Malcolm Turnbull Communications Minister. Expert on Conrovianism. Photo: Andrew Meares

Malcolm Turnbull Communications Minister. Expert on Conrovianism. Photo: Andrew Meares

Communications Minister Malcolm Turnbull has hosed down suggestions he has described Rupert Murdoch as a ‘‘demented plutocrat,’’ arguing the News Corp head is the ‘‘most normal’’ media mogul he knows.

‘‘I’ve known a lot of media moguls, right? A lot of them. And let me tell you something, in terms of normality, Rupert is the most normal of the lot,’’ Mr Turnbull told Sky News on Sunday.

‘‘When you compare him to Conrad Black, to Kerry Packer to Bob Maxwell, Jimmy Goldsmith ...Rupert is a very, very straightforward, normal person.’’

Mr Turnbull made the comments when asked to explain his use of the phrase "demented plutocrat" when he launched The Saturday Paper last month in Sydney

During the speech Mr Turnbull quipped of publisher Morry Schwartz: ''You are not some demented plutocrat pouring more and more money into a loss-making venture that is just going to peddle your opinions.''

While Mr Turnbull has insisted he was referring to US newspaper baron William Randolph Hearst, some have seen this as a dig at Mr Murdoch.

The Communications Minister said he was shocked that his comments were misinterpreted.

''I really am astonished that people took it that way and I am astonished that so many people who work for Rupert Murdoch seem to want to suggest that I did,'' he told Sky News, which is partly Murdoch owned. Host Peter van Onselen also works for the News Corp-owned Australian newspaper.

During the interview, Communications Minister also gave a strong indication that he was leaning towards relaxing Australian media ownership rules.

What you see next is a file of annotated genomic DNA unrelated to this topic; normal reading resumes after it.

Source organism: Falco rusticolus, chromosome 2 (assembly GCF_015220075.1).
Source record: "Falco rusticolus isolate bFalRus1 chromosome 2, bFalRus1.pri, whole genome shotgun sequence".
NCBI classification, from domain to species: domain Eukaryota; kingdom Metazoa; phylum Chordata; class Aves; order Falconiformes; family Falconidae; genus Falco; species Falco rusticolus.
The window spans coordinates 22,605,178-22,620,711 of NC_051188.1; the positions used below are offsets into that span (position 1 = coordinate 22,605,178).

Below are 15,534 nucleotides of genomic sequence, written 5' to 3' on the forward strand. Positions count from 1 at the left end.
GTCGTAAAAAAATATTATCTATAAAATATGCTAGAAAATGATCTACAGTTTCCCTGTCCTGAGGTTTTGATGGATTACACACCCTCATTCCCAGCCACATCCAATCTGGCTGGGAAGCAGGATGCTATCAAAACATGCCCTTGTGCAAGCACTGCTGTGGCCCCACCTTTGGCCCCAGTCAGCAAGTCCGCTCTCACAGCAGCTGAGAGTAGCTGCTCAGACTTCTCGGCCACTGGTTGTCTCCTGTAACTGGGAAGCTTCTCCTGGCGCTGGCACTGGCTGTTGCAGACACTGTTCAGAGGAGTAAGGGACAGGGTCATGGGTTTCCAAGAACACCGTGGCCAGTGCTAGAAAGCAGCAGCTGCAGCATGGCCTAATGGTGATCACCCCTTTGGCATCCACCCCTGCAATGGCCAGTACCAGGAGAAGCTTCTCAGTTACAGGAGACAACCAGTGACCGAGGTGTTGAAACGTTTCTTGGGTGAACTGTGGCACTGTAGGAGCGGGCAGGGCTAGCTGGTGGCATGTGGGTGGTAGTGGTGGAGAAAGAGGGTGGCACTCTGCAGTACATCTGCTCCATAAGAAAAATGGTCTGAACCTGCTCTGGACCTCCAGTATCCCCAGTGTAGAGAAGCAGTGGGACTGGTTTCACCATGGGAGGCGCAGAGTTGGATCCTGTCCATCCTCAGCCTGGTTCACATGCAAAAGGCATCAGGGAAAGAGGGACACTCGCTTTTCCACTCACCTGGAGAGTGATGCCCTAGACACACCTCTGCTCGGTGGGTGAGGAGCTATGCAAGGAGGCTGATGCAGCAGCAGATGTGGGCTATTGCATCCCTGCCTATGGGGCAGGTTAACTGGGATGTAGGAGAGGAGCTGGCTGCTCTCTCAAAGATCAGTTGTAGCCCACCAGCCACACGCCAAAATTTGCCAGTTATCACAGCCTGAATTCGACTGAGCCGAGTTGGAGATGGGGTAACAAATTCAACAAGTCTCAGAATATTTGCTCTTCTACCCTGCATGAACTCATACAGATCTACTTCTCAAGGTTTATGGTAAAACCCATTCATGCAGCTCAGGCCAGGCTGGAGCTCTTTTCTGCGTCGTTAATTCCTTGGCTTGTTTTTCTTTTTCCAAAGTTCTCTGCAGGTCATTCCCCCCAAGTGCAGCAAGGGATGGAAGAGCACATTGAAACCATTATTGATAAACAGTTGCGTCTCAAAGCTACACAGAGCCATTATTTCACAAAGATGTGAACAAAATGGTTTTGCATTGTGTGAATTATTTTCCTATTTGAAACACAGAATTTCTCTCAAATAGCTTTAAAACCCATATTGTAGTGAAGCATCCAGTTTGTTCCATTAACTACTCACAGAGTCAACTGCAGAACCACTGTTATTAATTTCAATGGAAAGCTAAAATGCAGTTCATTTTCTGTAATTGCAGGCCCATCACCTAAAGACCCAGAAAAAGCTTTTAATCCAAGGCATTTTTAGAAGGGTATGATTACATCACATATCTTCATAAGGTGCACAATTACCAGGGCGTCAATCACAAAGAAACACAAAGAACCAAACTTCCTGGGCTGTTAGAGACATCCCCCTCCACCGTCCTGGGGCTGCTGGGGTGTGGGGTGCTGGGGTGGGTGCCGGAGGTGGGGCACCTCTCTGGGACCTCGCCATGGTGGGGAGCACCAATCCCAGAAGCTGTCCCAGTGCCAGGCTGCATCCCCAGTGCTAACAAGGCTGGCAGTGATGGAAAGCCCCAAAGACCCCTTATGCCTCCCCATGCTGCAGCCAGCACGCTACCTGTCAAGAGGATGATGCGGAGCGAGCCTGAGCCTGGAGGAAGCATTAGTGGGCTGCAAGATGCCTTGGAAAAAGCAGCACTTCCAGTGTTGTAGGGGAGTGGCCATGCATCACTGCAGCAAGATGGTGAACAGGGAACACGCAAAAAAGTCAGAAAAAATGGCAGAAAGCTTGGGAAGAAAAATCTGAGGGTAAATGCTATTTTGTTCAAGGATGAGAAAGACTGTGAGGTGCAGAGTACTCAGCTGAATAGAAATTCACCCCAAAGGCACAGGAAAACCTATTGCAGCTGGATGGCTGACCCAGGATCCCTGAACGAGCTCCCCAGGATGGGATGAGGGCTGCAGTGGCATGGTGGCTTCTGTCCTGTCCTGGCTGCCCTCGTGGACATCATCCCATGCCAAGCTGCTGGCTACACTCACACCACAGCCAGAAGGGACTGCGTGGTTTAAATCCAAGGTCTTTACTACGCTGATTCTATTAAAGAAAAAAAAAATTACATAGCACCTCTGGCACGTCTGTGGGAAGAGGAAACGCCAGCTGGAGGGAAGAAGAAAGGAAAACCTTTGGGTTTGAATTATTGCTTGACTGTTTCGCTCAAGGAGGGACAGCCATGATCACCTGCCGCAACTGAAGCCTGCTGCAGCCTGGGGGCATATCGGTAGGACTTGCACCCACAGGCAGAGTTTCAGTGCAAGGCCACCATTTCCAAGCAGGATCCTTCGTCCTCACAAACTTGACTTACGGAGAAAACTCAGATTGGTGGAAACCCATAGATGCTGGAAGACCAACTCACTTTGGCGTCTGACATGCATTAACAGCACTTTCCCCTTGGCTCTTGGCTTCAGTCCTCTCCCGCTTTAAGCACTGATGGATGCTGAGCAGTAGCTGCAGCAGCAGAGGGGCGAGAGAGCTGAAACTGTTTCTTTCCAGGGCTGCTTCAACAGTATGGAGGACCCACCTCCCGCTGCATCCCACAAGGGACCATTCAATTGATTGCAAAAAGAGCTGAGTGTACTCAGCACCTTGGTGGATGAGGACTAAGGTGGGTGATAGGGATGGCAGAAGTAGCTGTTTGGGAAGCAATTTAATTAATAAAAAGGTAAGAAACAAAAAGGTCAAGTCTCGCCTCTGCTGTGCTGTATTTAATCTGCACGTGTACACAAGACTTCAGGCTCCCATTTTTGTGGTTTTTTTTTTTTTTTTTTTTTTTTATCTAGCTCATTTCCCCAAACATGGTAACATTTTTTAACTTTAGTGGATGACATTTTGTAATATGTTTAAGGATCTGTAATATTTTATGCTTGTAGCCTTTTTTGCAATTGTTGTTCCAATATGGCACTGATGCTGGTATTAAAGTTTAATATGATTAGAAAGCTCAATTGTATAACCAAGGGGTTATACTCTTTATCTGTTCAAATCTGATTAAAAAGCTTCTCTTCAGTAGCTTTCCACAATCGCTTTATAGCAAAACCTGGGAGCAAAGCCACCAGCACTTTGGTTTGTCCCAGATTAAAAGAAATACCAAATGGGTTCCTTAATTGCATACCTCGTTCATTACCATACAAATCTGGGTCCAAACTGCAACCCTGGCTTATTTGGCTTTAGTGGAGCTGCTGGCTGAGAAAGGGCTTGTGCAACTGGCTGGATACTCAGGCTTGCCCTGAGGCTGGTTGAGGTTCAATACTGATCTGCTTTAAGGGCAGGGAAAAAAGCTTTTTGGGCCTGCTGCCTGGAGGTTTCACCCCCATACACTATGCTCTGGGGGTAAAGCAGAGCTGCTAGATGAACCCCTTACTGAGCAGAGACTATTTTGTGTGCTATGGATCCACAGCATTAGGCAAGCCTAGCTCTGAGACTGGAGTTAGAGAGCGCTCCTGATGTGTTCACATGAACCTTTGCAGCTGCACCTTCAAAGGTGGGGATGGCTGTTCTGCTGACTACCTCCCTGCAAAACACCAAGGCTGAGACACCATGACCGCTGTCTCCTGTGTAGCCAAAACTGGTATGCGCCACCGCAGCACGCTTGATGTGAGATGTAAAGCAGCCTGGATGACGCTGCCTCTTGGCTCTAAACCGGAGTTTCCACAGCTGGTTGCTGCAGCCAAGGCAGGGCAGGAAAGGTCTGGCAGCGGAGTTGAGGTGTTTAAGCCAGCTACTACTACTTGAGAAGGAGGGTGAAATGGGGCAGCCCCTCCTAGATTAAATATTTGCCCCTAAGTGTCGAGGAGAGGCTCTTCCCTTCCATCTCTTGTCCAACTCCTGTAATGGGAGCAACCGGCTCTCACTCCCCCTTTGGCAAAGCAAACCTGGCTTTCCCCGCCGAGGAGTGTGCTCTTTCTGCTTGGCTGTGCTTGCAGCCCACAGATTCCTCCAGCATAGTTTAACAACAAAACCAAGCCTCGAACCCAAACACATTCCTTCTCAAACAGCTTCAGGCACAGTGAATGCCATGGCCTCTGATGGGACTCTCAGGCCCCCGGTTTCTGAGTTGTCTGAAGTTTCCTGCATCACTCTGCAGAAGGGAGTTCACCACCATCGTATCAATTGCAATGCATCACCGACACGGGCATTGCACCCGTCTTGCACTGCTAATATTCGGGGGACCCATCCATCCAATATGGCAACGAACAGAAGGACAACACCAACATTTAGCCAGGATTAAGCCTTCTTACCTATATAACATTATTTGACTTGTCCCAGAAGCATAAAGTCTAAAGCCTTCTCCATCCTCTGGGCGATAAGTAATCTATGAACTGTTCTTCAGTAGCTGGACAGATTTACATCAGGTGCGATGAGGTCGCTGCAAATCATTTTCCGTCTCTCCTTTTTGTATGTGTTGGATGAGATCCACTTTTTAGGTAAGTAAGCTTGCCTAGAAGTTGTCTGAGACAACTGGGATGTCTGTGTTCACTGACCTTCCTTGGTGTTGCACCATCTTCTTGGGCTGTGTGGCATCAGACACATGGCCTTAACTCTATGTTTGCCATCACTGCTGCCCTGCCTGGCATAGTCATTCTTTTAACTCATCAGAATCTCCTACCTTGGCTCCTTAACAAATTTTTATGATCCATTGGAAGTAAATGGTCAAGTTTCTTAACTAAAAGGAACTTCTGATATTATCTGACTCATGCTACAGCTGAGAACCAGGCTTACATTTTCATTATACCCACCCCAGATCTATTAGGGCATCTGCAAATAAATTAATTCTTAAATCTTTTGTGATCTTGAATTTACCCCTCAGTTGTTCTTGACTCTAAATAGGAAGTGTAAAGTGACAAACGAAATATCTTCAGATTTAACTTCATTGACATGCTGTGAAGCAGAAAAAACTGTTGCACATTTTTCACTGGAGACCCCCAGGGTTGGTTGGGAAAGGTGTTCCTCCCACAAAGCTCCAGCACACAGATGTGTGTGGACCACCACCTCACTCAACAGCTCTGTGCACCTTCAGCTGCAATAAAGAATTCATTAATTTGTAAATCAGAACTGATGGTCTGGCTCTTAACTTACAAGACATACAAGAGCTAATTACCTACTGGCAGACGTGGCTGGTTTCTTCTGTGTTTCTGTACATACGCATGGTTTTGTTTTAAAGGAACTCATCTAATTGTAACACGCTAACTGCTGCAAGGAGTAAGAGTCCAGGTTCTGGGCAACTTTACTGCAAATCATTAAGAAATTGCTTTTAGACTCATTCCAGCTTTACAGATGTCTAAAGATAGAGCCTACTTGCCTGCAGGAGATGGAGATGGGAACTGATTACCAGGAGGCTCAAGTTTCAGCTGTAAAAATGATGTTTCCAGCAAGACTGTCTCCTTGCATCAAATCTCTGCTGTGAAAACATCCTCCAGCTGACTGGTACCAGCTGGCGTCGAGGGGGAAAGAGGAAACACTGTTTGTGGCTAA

"We're certainly looking at them very carefully," he said.

"Why in an age when the internet has become the super platform ...to which everyone has access too ... why do we need to have platform specific ownership rules dealing with newspapers and radio and television? That in an increasingly ... smaller part of the media landscape."

The current rules prevent metropolitan free-to-air television networks from merging with regional affiliates. The so-called "two-out-of-three rule", also prevents a single entity owning more than two of a newspaper, TV station and radio licence in the same market.

Mr Turnbull's comments come after he held a two-hour meeting with media executives last week.

It is understood that Ten Network Holdings and Nine Entertainment Co argued for the removal of the reach rules and the the two-out-of-three rule. News Corp is also believed to have supported the scrapping of the two-out-of-three rule, with Seven Network being less enthusiastic about the reform.

Mr Turnbull said it was fair to say he was "very sympathetic" to deregulation of media ownership.

"One of the big differences between my approach to this and [former Labor Communications Minister] Stephen Conroy's, is that Conroy and the Labor Party saw the arrival of the internet as an opportunity for more regulation and less freedom in the media," he said.

"My view is the arrival of the internet, and the additional diversity and avenues for competition that it brings, really says we should have less regulation and more freedom."

On Sunday, Mr Turnbull also shrugged off suggestions he may be appointed as the next Australian Ambassador to the United States.

He said he was ''quite bemused'' by the reports.  ''Completely and utterly bunkum as far as I'm aware''.

with Jake Mitchell